Recent guidance issued by the U.S. Department of Housing and Urban Development (HUD) has the potential to dramatically expand private investment in affordable senior housing redevelopments. And HumanGood wants to come out of the gates strong, targeting a combination of private and public funding to overhaul communities in its portfolio wrapped for years in bureaucratic red tape.
As part of its FY 2018 omnibus spending bill, Congress extended the Rental Assistance Demonstration (RAD) for HUD-financed and insured affordable communities to include projects built as part of the agency’s Section 202 program with Project Rental Assistance Contracts (PRAC). But the guidance on how to proceed was stalled for over a year as HUD determined how it would be implemented, Ancel Romero, president of HumanGood’s affordable housing line, told Senior Housing News.
That guidance was issued earlier this month and, for the first time, opens up Section 202-financed PRACs to private equity sources, providing a much-needed revenue option for communities where maintenance has been deferred, because Section 202 requirements set base rents, as well as how much providers could increase rents over time.
There are over 150,000 PRAC units across the United States. Pleasanton, California-based HumanGood has over 30 PRACs in its portfolio, totaling 2,000 units. Romero estimates 25% of the properties in its PRAC holdings are at least 20 years old, and maintenance on those properties has been deferred because rents are effectively capped.
“You can only charge what is needed to run the property. And you can only go so high with regard to rent increases because [HUD guidelines] are stringent,” he said.
Extending RAD to Section 202 PRACs is a significant opportunity for nonprofit providers such as HumanGood to recapitalize these properties and address the deferred maintenance. Romero has identified two potential funding sources — one private, one public.
The latter is the Low Income Housing Tax Credit (LIHTC) program, which HumanGood has used effectively on non-Section 202 properties, and eliminates the challenge of refinancing properties with no debt attached.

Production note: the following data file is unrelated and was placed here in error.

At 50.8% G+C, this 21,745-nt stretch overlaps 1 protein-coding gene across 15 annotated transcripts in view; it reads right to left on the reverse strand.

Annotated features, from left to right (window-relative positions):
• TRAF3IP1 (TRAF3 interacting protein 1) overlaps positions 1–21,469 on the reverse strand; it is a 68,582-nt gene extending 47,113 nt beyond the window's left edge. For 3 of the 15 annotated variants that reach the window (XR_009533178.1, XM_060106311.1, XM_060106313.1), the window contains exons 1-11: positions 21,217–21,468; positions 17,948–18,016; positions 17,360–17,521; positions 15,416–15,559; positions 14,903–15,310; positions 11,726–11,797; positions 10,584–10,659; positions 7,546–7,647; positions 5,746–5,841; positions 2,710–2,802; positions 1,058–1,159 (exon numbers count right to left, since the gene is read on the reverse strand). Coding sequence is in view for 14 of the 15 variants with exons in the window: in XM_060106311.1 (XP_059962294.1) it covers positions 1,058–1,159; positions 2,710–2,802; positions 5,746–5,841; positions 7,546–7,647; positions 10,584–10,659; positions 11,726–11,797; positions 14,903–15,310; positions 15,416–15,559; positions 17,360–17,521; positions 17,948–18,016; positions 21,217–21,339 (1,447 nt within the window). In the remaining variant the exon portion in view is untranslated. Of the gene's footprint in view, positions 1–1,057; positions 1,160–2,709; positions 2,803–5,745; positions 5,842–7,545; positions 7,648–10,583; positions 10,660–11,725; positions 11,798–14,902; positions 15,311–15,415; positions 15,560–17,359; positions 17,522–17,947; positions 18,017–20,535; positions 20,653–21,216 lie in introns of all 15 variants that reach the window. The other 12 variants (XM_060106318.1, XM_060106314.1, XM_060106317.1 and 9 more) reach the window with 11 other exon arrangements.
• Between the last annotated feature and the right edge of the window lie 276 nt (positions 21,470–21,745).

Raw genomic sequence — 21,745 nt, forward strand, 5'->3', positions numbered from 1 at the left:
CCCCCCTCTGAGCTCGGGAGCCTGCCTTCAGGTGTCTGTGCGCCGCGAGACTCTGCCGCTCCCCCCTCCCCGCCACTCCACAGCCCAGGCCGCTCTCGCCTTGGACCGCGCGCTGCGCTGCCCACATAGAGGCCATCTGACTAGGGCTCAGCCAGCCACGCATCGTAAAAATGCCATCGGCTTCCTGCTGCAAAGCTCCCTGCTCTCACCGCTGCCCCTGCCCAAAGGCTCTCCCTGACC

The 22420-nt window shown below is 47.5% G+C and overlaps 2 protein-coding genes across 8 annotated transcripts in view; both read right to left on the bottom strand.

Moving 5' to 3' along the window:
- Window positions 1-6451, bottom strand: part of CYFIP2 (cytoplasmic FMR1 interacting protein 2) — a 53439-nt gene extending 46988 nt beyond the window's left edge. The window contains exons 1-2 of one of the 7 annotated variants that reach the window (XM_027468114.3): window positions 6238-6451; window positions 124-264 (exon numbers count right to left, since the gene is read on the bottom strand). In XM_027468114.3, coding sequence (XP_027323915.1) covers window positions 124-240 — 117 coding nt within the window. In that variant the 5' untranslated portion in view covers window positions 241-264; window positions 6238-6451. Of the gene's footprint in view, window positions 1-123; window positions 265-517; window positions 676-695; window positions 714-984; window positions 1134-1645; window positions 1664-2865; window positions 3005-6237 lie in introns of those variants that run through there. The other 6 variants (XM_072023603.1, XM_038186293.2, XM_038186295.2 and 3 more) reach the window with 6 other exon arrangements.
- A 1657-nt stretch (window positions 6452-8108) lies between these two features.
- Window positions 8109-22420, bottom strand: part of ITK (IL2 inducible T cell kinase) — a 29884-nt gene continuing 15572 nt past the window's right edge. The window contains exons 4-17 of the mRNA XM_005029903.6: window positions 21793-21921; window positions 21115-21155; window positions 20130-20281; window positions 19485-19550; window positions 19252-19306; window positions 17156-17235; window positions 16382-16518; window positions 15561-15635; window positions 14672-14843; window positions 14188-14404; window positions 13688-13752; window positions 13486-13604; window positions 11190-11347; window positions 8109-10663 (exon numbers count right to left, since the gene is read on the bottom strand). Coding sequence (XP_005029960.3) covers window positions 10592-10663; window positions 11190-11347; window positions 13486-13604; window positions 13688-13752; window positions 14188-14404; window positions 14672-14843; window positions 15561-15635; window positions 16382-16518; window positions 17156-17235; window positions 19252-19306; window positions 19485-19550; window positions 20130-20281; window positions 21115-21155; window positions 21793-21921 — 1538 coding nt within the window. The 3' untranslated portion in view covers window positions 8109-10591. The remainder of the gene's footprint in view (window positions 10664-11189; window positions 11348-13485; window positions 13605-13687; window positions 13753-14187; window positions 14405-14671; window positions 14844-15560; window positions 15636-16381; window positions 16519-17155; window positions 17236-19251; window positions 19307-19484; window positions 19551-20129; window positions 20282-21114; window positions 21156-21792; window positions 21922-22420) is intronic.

HumanGood is also looking at philanthropic sources to recapitalize its Section 202 PRACs, as investors in these groups will not be looking at a quick return on investment.
HumanGood expects to start recapitalizing its Section 202 PRAC assets early next year, Romero told SHN.
HumanGood has spent the last several months upgrading its overall portfolio of 59 affordable communities, led by its development arm, Beacon Development Group. Last December, it opened the $40.5 million Rotary Terrace, an 81-unit residence for low-income seniors in San Francisco, in partnership with the South San Francisco Rotary Club.
In May, HumanGood debuted the newly renovated Park Paseo, an affordable senior community in Glendale, California. The renovations totaled $35 million. Mount Rubidoux Manor, a 188-unit HumanGood affordable community in Riverside, California, also recently completed a $35 million renovation plan.
HumanGood is also working with task forces made up of the provider’s affordable housing-focused board members, key operations, resident services and development team members in drafting three strategic plans focused on advocating for senior living causes that are important to low-income seniors such as enhanced services and funding; enhancing its capacity to raise funds from foundations to benefit residents and communities; and exploring ways to provide housing and services for homeless seniors and elderly homeless veterans.